Location and Agglomeration: The Distribution of Retail and Food Businesses in Dense Urban Environments

Why does one neighborhood have more commerce than another? Why do retailers locate on one particular street, or even a specific street corner, rather than another? How can policy incentivize the ecnomic circumstances that foster local retail development over time?

There exist both endogeneous and exogeneous factors.

This paper analyzes data about 14,000 buildings in Cambridge and Somerville to identify the location factors that explain the observed retail and food-service establishments’ patterns.

Hypothesis 1: We hypothesize that locations with better access to surrounding destinations will have higher probabilities for retail locations in urban settings.

See also Huff model.

This phenomenon is often measured in network stud- ies with a “betweenness” metric that characterizes how many times each link is crossed if trips are made along the shortest paths from a set of origins to a set of destinations (Figure 4). Some store locations lie on paths that are frequently used, and others on paths that are passed by few. This betweenness characteristic of a location has been largely ignored in most retail location models to date.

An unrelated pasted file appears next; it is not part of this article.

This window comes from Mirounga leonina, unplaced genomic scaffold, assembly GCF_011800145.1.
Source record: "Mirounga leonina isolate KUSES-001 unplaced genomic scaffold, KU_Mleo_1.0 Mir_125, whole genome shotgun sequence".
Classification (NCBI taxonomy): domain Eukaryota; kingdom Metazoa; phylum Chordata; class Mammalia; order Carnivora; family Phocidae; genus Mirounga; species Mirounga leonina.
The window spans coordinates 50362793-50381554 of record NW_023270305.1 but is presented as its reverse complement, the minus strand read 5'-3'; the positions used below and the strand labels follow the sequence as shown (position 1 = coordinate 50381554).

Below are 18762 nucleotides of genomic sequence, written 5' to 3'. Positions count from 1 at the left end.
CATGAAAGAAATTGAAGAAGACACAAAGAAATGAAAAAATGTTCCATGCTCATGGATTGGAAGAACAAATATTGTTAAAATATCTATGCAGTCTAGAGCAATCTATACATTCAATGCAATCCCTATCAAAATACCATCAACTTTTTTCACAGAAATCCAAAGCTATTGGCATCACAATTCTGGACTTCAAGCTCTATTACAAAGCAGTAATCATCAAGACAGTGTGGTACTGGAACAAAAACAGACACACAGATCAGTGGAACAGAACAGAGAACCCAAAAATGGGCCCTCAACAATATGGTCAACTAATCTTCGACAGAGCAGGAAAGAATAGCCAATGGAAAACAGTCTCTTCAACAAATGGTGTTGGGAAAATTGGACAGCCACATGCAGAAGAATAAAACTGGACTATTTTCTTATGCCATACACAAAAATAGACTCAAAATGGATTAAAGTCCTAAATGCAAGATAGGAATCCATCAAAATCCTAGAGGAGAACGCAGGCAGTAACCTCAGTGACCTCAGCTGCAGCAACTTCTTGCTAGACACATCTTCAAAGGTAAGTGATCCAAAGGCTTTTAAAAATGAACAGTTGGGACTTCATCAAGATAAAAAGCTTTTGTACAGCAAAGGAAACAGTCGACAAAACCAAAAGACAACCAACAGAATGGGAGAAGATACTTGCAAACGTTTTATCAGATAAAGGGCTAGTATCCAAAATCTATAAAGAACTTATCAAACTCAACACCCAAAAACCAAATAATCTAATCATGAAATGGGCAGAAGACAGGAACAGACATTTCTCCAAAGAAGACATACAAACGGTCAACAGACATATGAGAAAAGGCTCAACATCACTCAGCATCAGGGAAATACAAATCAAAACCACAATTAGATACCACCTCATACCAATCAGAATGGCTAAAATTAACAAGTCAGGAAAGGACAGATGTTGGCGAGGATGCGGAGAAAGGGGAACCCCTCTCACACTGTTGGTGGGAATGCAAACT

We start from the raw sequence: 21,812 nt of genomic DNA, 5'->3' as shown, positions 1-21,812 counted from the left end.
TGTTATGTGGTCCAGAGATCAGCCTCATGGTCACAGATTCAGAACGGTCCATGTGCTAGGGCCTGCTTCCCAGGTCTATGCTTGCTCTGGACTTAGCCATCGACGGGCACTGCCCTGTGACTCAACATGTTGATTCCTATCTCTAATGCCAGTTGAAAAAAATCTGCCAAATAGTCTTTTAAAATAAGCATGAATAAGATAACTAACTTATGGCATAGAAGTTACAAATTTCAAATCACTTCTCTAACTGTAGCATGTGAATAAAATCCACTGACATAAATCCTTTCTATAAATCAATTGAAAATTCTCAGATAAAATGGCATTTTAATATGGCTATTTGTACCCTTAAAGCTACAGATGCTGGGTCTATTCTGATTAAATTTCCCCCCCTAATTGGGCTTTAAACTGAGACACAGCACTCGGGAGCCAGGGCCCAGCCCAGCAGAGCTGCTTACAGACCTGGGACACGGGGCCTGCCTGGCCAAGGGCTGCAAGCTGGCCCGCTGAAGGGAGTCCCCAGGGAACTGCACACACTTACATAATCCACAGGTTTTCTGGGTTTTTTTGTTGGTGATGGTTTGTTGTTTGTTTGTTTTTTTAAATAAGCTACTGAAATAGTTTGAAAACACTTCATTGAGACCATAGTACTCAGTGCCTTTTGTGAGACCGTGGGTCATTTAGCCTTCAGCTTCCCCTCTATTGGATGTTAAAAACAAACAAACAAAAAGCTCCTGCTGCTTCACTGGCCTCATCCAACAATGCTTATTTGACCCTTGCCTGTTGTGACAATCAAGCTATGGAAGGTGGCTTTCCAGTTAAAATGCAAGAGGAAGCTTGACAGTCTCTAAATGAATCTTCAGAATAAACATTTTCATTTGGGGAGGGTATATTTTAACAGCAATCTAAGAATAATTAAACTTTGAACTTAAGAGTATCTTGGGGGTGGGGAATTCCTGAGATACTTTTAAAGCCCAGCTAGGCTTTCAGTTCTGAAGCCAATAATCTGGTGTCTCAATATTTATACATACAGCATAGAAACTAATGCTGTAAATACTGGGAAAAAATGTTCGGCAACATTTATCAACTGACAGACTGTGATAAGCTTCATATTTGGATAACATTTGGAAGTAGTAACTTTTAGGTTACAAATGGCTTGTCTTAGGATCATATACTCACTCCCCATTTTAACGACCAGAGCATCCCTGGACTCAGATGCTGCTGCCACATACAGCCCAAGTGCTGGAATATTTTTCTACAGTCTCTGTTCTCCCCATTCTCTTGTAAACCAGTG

See also Betweenness.

Hypothesis 2: We hypothesize that retailers are more likely to be found at locations with higher footfall and passing traffic—places that are located more in between surrounding destinations.


Hypothesis 3: We hypothesize that retailers are attracted to locations that are near complementary stores that sell related, but noncompeting, goods.


Hypothesis 4: We hypothesize that retailers selling “search goods,” such as clothes, apparel, and restaurant services, tend to cluster more with like stores than those selling convenience goods, such as groceries or liquor.


Hypothesis 5: Location choices of retail establishments differ significantly from each other depending on the type of goods sold.


2009 ESRI Business Analyst include a total of 1,941 individual establishments in Cambridge and Somerville: 1,258 retail establishments (NAICS 44-45) and 683 eating or drinking establishments (NAICS 722). Geographic coordinates, as well as an address field associated with each establishment in the database allowed us to match each business to a particular building in the two cities.